Illinois law dean and professor Vikram David Amar comments on a recent decision by a divided three-judge panel of the Fifth Circuit holding that a Texas vote-by-mail law that prefers people who are 65 or older does not violate the Twenty-Sixth Amendment of the federal Constitution. Amar explains why the decision is “deeply misguided” and runs counter to the clear words of the Constitution.
In this second of a two-part series of columns about the U.S. Supreme Court’s recent decision in the “faithless elector cases, Illinois Law dean and professor Vikram David Amar describes some good news that we may glean from those cases. Specifically, Amar points out that states have many ways of reducing elector faithlessness, and he lists three ways in which the Court’s decision paves the way for advances in the National Popular Vote (NPV) Interstate Compact movement.
In this first of a two-part series of columns about the U.S. Supreme Court’s recent decision in the “faithless elector” cases, Illinois law dean and professor Vikram David Amar expresses disappointment that the majority opinion—authored by Justice Elena Kagan—and concurring opinion—by Justice Clarence Thomas—are not as well reasoned or careful as they could be. Amar points out some of the ways in which the opinions fall short, noting some of the arguments that merited more discussion, or at least more thorough consideration.
Austin Sarat—Associate Provost, Associate Dean of the Faculty, and William Nelson Cromwell Professor of Jurisprudence and Political Science at Amherst College—argues that disenfranchising felons, as most American states do in some way, does substantial harm to everyone in our democracy. Sarat praises a recent decision by a federal district court in Florida striking down a state law requiring people with serious criminal convictions to pay court fines and fees before they can register to vote, but he cautions that but much more needs to be done to ensure that those who commit serious crimes can exercise one of the essential rights of citizenship.
Illinois Law dean Vikram David Amar and professor Jason Mazzone comment on the U.S. Supreme Court’s recent per curiam decision staying an injunction by a federal district court in Wisconsin, effectively allowing the election in that state to go forward on with the normal timeline for casting ballots in place, despite concerns over the effects of COVID-19. Amar and Mazzone argue that, while the outcome might have been unjust, the plaintiffs in that case likely did not allege a constitutional violation and thus did not properly allege claims suitable to be remedied in federal court.
Cornell law professor Michael C. Dorf comments on the recent per curiam opinion by the U.S. Supreme Court effectively requiring that in-person voting in the Wisconsin primary election go as scheduled and without deadline extension for mail-in ballots, despite the ongoing COVID-19 pandemic. Dorf argues that the decision is the result of partisan politics and petty sticklerism in the Court and will unnecessarily endanger the lives of voting citizens.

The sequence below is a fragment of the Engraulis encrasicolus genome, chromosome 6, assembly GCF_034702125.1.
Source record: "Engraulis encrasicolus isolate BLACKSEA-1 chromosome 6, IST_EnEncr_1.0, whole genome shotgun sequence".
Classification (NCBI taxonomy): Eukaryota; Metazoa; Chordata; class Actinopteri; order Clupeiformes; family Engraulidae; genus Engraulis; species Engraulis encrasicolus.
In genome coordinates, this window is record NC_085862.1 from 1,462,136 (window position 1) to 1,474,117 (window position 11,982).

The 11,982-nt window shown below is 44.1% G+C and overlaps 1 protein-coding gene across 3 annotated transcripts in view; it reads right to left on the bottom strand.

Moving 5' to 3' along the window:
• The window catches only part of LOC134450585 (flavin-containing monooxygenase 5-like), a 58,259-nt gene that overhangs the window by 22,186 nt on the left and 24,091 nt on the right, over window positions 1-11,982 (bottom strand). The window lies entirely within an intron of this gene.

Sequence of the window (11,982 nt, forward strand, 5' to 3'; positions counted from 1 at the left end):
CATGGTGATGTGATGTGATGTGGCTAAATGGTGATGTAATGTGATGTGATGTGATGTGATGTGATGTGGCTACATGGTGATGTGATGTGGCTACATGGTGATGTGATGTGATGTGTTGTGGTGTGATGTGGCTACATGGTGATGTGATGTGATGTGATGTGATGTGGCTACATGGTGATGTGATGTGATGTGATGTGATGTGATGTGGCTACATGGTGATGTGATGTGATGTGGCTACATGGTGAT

UF Levin College of Law professor and economist Neil H. Buchanan considers whether (and how) President Trump or his supporters in Congress could cancel the 2020 elections, citing public safety as a result of the COVID-19 pandemic. Buchanan points out that because states control the procedures for the election, Trump would need Republican governors of certain blue states to shut down their state’s elections—something Buchanan stops short of saying is likely or unlikely.
In this third of a series of columns on a legal challenge to Mississippi’s method of selecting governors, Illinois law dean Vikram David Amar and professor Jason Mazzone discuss the merits of the challenge, with a particular focus on the plaintiffs’ contention that the method violates the one-person, one-vote principle enshrined in the Equal Protection Clause of the Fourteenth Amendment. Amar and Mazzone discuss the relevant precedents and argue that based on those precedents, the challenge has solid legal ground on which to proceed.
In this second of a series of columns, Illinois law dean Vikram David Amar and professor Jason Mazzone continue their discussion of a federal lawsuit challenging Mississippi’s scheme for electing governors. Amar and Mazzone examine a few important procedural and jurisdictional issues the lawsuit presents, specifically, why the plaintiffs have standing to sue in federal court and what remedies a federal court might provide if it agrees with the plaintiffs on the merits.
In this first of a series of columns, Illinois law dean Vikram David Amar and professor Jason Mazzone consider whether Mississippi’s method of electing its governor—requiring a successful candidate to win both a majority of the state house of representatives and a majority of districts—is constitutional. Amar and Mazzone describe some of the important issues the case raises under the Fourteenth and Fifteenth Amendments.